La Escuela Inky

I accompanied Ingrid to pick Talea up from school today. We were allowed into the school courtyard before school let out. It gave us the opportunity to go over to Talea´s classroom and peek in the window. There, sitting in the middle of a room full of first graders, was my daughter. Oblivious to her voyeur parents, she was dutifuly copying her homework assignment into her notebook. Her hair in poneytails, flapping over the shoulders of her starched white uniform shirt, she was fully concentrating on her task. Her table-mate and good friend Lorena sat next to her, appearing to coach her. Meanwhile the good Profesora Ofelia worked at the chalkboard, scratching out an assigment with a stub of chalk. A little boy near the window spied us, and in an incredible feat of intuition, figured we were Talea´s parents. He felt compelled to go over to Talea and announce the fact. I wish I had a camera. Her reaction was beautiful. Eyes like saucers, and a smile from ear to ear, you could see she was proud of herself. It was good being a Daddy today.
Just as pleasing was seeing how much a part of the school community Ingrid has become already. Various staff and parents waved or stopped her to banter. Her personality is universally appreciated. Imagine, tomorrow she begins to help the upper-elementary English teacher. She´s going to own that school by the time we leave. “La Escuela Inky”, I can see it now.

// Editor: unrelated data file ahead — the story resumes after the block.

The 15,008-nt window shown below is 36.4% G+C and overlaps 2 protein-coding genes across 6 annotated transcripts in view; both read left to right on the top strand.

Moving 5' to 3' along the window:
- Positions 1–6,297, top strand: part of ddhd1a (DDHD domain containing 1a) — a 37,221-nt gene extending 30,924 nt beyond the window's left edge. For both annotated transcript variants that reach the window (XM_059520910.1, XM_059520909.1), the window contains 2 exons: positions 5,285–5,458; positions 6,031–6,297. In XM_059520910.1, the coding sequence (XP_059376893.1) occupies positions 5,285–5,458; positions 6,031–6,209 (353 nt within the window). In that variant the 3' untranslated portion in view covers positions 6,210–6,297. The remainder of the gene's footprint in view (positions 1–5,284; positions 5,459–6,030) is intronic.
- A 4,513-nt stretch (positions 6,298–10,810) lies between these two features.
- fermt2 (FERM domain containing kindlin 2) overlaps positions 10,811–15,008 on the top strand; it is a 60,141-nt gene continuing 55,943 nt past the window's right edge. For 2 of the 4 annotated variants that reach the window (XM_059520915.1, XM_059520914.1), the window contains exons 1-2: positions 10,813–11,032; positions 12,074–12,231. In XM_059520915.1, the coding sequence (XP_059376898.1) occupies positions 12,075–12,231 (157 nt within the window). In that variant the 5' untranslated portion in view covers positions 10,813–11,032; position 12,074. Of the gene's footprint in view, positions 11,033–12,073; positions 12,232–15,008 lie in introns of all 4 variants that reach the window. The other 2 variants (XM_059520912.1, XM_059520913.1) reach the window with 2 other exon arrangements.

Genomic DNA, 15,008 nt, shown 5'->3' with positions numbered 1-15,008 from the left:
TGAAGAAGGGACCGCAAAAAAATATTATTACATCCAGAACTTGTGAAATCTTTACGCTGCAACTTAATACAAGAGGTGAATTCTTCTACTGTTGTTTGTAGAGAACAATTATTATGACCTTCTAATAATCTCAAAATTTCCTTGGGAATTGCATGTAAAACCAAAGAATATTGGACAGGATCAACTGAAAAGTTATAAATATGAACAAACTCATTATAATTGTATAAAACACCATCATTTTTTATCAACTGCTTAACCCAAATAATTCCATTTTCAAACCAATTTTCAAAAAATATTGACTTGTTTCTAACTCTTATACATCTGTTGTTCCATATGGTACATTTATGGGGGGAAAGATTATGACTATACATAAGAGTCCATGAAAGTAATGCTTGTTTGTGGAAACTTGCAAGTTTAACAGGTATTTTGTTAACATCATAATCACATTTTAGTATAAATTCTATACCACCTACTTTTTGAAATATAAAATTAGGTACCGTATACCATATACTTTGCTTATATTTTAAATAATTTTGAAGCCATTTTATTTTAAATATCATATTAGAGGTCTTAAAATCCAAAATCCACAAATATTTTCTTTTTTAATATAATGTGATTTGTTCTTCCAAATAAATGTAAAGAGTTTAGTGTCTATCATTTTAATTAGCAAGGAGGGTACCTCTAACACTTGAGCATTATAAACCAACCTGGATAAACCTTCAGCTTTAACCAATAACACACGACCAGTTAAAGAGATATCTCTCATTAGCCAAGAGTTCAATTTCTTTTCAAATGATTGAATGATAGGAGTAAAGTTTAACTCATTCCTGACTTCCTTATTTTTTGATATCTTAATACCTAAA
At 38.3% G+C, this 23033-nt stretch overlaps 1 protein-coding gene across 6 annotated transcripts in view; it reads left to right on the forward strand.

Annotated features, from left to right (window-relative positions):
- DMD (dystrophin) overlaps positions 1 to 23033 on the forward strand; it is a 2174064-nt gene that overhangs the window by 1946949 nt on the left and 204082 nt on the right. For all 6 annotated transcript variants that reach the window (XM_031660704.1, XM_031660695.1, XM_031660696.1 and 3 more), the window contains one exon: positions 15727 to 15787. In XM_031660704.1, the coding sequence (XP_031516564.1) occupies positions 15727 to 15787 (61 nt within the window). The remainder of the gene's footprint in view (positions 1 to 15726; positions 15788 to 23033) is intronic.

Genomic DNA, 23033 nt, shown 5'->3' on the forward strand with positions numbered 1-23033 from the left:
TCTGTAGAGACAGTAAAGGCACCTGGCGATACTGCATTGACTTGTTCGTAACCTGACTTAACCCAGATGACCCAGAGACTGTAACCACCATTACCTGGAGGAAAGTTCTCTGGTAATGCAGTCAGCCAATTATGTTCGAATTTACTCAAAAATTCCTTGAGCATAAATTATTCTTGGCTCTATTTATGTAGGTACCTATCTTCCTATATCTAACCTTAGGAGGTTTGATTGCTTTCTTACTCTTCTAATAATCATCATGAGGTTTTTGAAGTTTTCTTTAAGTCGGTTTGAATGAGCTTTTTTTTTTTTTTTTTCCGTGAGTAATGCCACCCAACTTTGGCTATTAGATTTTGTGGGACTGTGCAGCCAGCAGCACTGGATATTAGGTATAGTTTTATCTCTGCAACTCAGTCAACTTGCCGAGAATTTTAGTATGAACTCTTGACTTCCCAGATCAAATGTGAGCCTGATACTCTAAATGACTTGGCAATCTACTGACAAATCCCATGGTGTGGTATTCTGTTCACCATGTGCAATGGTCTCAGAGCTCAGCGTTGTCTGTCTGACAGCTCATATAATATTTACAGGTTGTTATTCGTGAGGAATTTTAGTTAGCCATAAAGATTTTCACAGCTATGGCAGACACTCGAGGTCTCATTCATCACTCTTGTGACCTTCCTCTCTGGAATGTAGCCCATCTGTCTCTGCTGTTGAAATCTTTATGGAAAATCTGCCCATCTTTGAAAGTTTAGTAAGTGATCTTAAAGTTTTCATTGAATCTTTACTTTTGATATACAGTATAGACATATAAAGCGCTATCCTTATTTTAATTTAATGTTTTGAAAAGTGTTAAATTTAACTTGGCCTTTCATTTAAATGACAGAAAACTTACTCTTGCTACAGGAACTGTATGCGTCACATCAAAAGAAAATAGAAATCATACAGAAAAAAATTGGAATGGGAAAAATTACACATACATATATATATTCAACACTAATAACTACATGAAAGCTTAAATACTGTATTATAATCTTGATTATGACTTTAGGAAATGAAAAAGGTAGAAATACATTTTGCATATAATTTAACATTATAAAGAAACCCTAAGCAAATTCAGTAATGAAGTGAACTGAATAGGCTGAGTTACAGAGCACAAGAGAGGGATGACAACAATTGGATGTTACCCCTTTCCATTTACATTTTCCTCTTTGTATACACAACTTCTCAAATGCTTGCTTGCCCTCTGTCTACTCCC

Today I helped administer the national diagnostic exam to a group of third graders (equivalent to our ninth graders). I took the Spanish test myself and scored 100%. We can assume Pepino Suave is at least at ninth grade level in Spanish. That is more or less my English apptitude as well.
The test appears to be a good instrument for assesment. I saw elements of the national curriculum in most of the content. The problem, I believe, like most standardized tests anywhere, is in the administration of the exam. The day is given a festive air. Students and teachers alike know it means a short, light day. Once the test is finished, everyone goes home. I detected a lot of rushed, haphazard test taking. That isn´t a good way to get a real measure of learning, or lack of learning.

Also, like our testing-frenzy in the U.S., kids get tested a lot here: three national tests a year, plus several school-wide tests, not to mention the tests teachers give as part of the coursework. I´m no pig farmer, but I know you can´t fatten a pig if it spends all day on the scales.

Needless to say, school let out early, and the streets were full of students. On my way home, groups of students would stop me and ask if I was coming with them to eat gorditas at one of the many gordita shacks in town. It was like a holiday. I said no, I was too sad because there was no class today. They know my schtick; they just laughed and went on their way.


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